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RUSH: I know what the Republicans are trying to do. They’re trying to make it look like they are not bullying this woman at all. They are not bullying, they are not gonna treat her unfairly, and they are going to such great lengths to do this that they are not even questioning her. They’ve hired a prosecutor — a female prosecutor, sex-crimes prosecutor — to come in and conduct questions. But it is wholly ineffective if you’re looking for immediate points scored or immediate gain, because you cannot do what she’s doing in five-minute intervals.

It just isn’t possible. The way it’s going, she’s asking five-minutes worth of procedural questions that are designed to point out Blasey Ford’s questionable and curious memory and memory lapses. And right as she gets going, the five minutes ends, and then the Democrats take over. And the Democrats simply say, “You’re not making it up; right? You remember it enough to know that it happened to you? You’ve been deeply affected by it?”

“Oh, yes. Oh, yes. Oh, yes.”

And then it goes back to the Republicans and the lawyer — the prosecutor — picks up where she left off five or six minutes prior. In the midst of all this back-and-forth, the Democrats are getting their shots in on Grassley for his supposedly ineffective investigation, lack of taking it seriously. He then comes back and rebuts all of that and says they’re wrong, he did it, and starts reciting every bit of behavior on the part of the committee majority to do the investigation. The problem here is — and, look, I know what’s going on.

In addition to not trying to be appearing like a bully, or being unfair, they also know this thing’s gonna go on all day. And this prosecutor is laying a foundation and a case to eventually be able to say in a summation that, “We just can’t trust what the witness is saying ’cause she doesn’t remember enough. There are too many contradictory memories. There are too many things here. We couldn’t go to court with this case,” something of the sort. But, in terms of this being a television event, that is going to be lost on everybody watching this, and it’s a television event.

The fact is that it is going to determine the public reaction, which is gonna be highly determinant in whether or not there is a vote on Kavanaugh tomorrow. Also Kavanaugh has yet to appear. He will go last, and he will have a chance to refute all this, and there is talk that he is indignant and angry and will portray that in his appearance. But the way this is happening here — since they agreed to-five-minute questions, five-minute question period — there’s nothing…

I don’t think Grassley can change the rules in the middle of it because his five minutes are not effective, his five-minute intervals. But you see, there’s a different way that you question a hostile witness in a deposition, which is how the Republican prosecutor is treating this. She’s treating this as a deposition and not a hearing, and it isn’t a deposition. It is a hearing. And in a deposition, you ask open-ended questions because you’re looking for information.

In a hearing, you do the exact opposite. You ask leading questions because you’re trying to make a point. You’re trying to make points, bam, bam, bam, bam, bam. In a deposition, nobody ever sees it. You’re preparing for trial. It’s recorded on video in an office somewhere, never in a courtroom or never in public like this. Depositions are rarely actually seen in toto, and it’s to prepare for trial. This is the trial! This is, even though it’s not, the moment of truth.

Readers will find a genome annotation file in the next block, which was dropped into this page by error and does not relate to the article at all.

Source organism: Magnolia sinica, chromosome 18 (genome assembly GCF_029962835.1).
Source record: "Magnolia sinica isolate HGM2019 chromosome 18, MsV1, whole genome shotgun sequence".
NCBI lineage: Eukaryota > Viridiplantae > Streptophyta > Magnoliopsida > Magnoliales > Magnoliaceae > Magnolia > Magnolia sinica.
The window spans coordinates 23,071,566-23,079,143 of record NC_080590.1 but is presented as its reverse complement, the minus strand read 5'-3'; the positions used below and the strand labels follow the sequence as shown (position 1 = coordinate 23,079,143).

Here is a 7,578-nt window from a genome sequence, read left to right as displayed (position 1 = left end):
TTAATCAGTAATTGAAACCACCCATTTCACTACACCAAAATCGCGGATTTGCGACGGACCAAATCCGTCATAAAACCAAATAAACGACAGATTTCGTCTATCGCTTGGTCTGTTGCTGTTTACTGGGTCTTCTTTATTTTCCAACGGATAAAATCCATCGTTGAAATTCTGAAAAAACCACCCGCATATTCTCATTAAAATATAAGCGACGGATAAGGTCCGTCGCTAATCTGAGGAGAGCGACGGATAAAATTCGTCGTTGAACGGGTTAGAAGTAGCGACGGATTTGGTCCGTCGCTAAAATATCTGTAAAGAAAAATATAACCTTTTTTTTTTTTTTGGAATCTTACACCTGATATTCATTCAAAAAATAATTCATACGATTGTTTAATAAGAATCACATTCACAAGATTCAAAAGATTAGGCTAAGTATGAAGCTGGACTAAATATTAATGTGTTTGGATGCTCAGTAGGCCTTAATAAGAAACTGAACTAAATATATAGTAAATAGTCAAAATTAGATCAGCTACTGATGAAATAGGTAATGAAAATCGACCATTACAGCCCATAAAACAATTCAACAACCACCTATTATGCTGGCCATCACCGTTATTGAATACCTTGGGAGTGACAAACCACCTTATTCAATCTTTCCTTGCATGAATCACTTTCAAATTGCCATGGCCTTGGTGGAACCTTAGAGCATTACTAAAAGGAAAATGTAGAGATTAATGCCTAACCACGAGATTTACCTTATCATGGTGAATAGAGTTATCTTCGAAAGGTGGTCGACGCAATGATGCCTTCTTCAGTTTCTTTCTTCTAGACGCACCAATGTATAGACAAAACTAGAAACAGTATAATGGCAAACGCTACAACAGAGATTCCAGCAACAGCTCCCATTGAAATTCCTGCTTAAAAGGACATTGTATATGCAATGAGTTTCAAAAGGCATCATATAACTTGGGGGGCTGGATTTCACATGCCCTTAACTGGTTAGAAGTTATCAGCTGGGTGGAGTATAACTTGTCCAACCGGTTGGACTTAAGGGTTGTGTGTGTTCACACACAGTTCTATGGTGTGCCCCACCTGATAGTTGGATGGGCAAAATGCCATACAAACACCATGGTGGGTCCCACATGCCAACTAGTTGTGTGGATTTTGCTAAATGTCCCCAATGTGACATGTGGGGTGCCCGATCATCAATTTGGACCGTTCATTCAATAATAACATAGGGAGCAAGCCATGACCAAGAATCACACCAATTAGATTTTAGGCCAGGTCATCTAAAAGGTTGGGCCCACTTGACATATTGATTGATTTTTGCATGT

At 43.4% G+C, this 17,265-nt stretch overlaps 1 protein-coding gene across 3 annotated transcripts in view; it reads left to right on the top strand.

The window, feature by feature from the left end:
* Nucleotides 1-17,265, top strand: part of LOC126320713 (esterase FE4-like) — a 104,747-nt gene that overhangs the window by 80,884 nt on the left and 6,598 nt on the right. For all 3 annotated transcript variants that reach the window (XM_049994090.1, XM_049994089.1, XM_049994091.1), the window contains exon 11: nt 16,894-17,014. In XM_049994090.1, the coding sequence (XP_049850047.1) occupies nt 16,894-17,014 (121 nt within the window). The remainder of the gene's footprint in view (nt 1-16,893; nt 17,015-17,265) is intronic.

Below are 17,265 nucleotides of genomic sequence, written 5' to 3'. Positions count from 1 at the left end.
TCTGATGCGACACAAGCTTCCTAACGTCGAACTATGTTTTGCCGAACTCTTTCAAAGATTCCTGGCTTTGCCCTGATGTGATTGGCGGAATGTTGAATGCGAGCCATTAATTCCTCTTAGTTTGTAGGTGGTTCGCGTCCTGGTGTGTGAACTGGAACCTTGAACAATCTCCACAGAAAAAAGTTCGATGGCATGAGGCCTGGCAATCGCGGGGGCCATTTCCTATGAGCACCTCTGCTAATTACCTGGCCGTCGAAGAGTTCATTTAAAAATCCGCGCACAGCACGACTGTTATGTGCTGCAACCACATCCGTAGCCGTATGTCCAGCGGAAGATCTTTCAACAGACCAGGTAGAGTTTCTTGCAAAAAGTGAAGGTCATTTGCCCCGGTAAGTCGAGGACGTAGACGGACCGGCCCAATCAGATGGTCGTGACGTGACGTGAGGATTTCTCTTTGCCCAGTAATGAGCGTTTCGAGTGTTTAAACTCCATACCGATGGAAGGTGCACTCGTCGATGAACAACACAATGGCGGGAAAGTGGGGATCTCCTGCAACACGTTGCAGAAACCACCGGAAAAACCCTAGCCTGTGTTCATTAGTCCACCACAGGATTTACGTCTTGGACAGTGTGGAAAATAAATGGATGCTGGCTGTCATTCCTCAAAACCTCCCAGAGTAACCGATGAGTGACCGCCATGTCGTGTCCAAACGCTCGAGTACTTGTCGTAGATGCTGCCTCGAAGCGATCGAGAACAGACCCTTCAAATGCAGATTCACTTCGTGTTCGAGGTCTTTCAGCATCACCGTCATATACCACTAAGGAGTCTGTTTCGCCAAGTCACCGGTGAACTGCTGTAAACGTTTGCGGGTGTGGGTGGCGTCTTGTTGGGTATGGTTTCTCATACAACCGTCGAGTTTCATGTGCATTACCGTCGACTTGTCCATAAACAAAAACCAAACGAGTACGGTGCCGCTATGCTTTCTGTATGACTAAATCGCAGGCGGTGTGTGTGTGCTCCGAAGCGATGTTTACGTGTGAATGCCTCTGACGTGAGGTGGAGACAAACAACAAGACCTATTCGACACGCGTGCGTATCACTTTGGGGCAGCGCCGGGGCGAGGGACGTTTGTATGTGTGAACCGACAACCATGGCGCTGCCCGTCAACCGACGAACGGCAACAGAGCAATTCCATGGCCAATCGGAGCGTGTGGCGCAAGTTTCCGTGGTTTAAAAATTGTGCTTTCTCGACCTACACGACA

There is no preparation for down the road here, and yet that is how this is being conducted. At a hearing, you don’t ask, “Do you remember how you got home that day?” You don’t ask it that way. You ask, “Isn’t it a fact that somebody had to drive you home after you say you were assaulted? Isn’t it a fact that you can’t or won’t tell us who drove you home?” The witness has to be put on the spot. But I think maybe it’s entirely possible the Republicans have told the prosecutor, “Don’t do that. We can’t appear to be bullying her. We can’t appear to be unfair.”

Questions like, “So you’re saying this traumatic event happens and you can’t say what happened right afterwards? You’re saying this traumatic event happened, but you can’t say where? You’re saying this traumatic event happened, but you can’t say when for certain? You won’t tell us who drove you home and what you told that person right after this traumatic event?” Those are the questions that this prosecutor, if this were in court, would be asking.

But treating this as a deposition, i.e., the collection of witness evidence and testimony for later use? There isn’t gonna be any later use! Rachel Mitchell is the prosecutor’s name. It’s frustrating, folks. It’s maddening to watch this. She asks five minutes of questions, but nobody knows what she’s driving at unless you arrive at this with some information and knowledge beforehand. Well, we can’t rely…

I don’t know how many people across the country are watching this. I’d assume it’s a lot. It’s a big stretch to assume that most people in the public watching already has a baseline of information so that her questioning would be understood in context. You can’t do that this way. Despite how repulsive it might be or seem, this is theater. This is performance. All trials are. All hearings are. It’s just the extent that you want to go there or even admit it is an aspect here.

But with these little five-minute periods of questions, nobody knows what she’s driving at because she’s asking open-ended questions in a very polite and I-don’t-want-to-offend-you, schoolmarm kind of way. Right at the moment she starts to get someplace, bam! The five minutes are up and they gotta go to the Democrat whose turn it is next, and people forget where she was. We go back and it’s her turn again, and she picks up where she left off where nobody can remember where that was.


RUSH: I don’t know whether this is studied and rehearsed or whether what we’re getting is the real deal. But Christine Blasey Ford comes across as very, very young and even her speech pattern. I don’t… She’s what is called an “up-talker.” You know what an up-talker is? Some call it “up-speak. ” People that speak this way end their sentences with an upward inflection. (impression) “I think, so sir. Uh, uh, well, I — I… No, but I was thinking about it when I did.”